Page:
I conducted a non-scientific study of all the Presbyterian churches in my state who are seeking a pastor to note how many of them self-identified as some version of warm, welcoming and/or friendly. Almost 66% indeed pitched themselves with at least one of those positive descriptors in their pastoral search papers. (Being “vibrant” is also very popular.)***
It’s old news to say that all congregations see themselves as “friendly.” Churches believe they are friendly . . .
- Even if there is a high stink eye quotient among the older members,
- Even if there is a sign on the playground that says “Keep Out!”
- Even if all the doors are locked on Sunday mornings except the one secret door that members know to use.
I regularly read lots of materials written by church search committees looking for new leadership and have come to the conclusion that saying we are “friendly” and “welcoming” may be aspirational but it’s not really true. When I hear a church tell me they are “friendly” I immediately want to ask them:
- Tell me about the people you have welcomed who are not very lovable.
- Who in church have you gotten to know better in the last month and how has that happened?
- What are the intentional practices of your congregation to make guests feel at home?
I know several congregations who indeed welcome unlovable people, who offer multiple opportunities to build relationships, who train all leaders in intentional hospitality practices – and they rarely self-identify as “friendly.” They don’t have to because they are friendly. It’s like a lovely secret they all know about.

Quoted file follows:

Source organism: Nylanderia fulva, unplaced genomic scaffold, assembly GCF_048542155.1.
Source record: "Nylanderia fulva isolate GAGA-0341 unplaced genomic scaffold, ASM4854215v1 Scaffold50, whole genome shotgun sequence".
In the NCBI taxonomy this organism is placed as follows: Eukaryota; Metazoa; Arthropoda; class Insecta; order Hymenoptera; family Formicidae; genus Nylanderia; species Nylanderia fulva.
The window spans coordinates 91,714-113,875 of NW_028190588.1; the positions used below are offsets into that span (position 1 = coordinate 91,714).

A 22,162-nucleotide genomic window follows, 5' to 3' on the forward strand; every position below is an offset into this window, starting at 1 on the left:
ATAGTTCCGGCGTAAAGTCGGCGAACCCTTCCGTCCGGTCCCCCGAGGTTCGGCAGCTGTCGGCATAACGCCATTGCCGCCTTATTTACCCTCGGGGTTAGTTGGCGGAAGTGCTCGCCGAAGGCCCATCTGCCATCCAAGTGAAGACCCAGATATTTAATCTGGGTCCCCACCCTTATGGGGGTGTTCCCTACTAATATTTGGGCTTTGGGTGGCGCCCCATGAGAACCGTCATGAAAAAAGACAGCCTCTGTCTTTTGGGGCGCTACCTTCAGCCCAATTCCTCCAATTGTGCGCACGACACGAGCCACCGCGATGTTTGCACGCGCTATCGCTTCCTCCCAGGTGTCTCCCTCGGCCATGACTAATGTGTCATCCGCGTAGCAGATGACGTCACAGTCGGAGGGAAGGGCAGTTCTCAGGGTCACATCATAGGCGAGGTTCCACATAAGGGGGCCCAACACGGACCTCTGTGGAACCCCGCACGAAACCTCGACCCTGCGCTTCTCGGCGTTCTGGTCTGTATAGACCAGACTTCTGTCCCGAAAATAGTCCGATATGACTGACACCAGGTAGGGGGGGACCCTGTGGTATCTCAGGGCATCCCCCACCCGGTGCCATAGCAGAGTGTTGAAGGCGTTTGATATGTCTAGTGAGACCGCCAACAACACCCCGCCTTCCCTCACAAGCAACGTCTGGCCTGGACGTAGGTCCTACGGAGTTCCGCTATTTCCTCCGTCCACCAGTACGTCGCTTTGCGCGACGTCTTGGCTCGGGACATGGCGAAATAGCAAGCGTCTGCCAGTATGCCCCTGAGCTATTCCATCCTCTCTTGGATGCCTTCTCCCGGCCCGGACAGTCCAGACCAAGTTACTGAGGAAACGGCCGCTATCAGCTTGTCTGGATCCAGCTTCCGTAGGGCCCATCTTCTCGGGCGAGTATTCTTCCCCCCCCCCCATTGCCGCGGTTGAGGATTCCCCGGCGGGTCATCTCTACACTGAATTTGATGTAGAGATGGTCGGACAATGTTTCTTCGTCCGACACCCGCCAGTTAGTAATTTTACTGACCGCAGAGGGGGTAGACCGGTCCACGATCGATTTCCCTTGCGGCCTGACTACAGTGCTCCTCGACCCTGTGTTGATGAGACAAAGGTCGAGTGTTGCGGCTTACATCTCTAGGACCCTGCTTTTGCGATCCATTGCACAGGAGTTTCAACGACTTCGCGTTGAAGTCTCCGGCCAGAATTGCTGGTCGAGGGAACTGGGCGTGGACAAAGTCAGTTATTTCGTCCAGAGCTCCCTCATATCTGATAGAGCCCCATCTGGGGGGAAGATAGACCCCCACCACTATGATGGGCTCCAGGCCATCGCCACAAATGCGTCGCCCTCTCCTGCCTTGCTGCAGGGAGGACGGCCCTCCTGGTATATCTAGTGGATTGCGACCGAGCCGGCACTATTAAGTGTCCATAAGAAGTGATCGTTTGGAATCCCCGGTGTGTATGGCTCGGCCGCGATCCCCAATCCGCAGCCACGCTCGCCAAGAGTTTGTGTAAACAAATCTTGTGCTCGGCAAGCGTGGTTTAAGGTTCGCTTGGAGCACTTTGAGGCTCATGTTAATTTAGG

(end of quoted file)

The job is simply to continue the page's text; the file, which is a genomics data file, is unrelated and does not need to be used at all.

They know to walk people without umbrellas to their cars on rainy days. They know to walk visitors to the nursery or the rest room – not just to point and say “It’s down there.” If they are headed out to brunch and there’s a person standing alone, they ask that person to join them. If they see someone new, they say “excuse me” to the old friends they’ve been talking with and go to that new person to introduce themselves. They know to share their hymnal. They know to invite the grieving person out to lunch many months after the funeral. They know to call and check in.
And why do we do these things? Not to “get new members” – for the love of God.
No, we practice warmth and authentic kindness because we are human beings called to love other human beings. That’s it.
It’s dangerous to advertise that we are warm, welcoming, and friendly (because what if we really aren’t?) It’s much safer to work on being warm, welcoming, and friendly and see what happens next.
***I wonder what would happen if a church seeking a new pastor introduced themselves with something like this:
We are an anxious, quirky, ridiculously imperfect group of people who are trying to follow Jesus but we miss the mark on most days. Nevertheless we hope to call a new pastor who will love us, lead us, challenge us, tell us when we are being unfaithful, and cheer us on when we get it right. We can be cranky and fearful. But we can also be miraculously generous and loving because we have seen glimpses of God working in the world. We’d like to see more of that with the right leader’s guidance. We could use some encouragement as well as a kick in the pants to figure out how God wants us to be the Church here in Little Valley, USA.
I predict that a church like this would be inundated with creative pastors lining up to hear more. Thanks be to God for churches who know who they are and for churches who know who God is.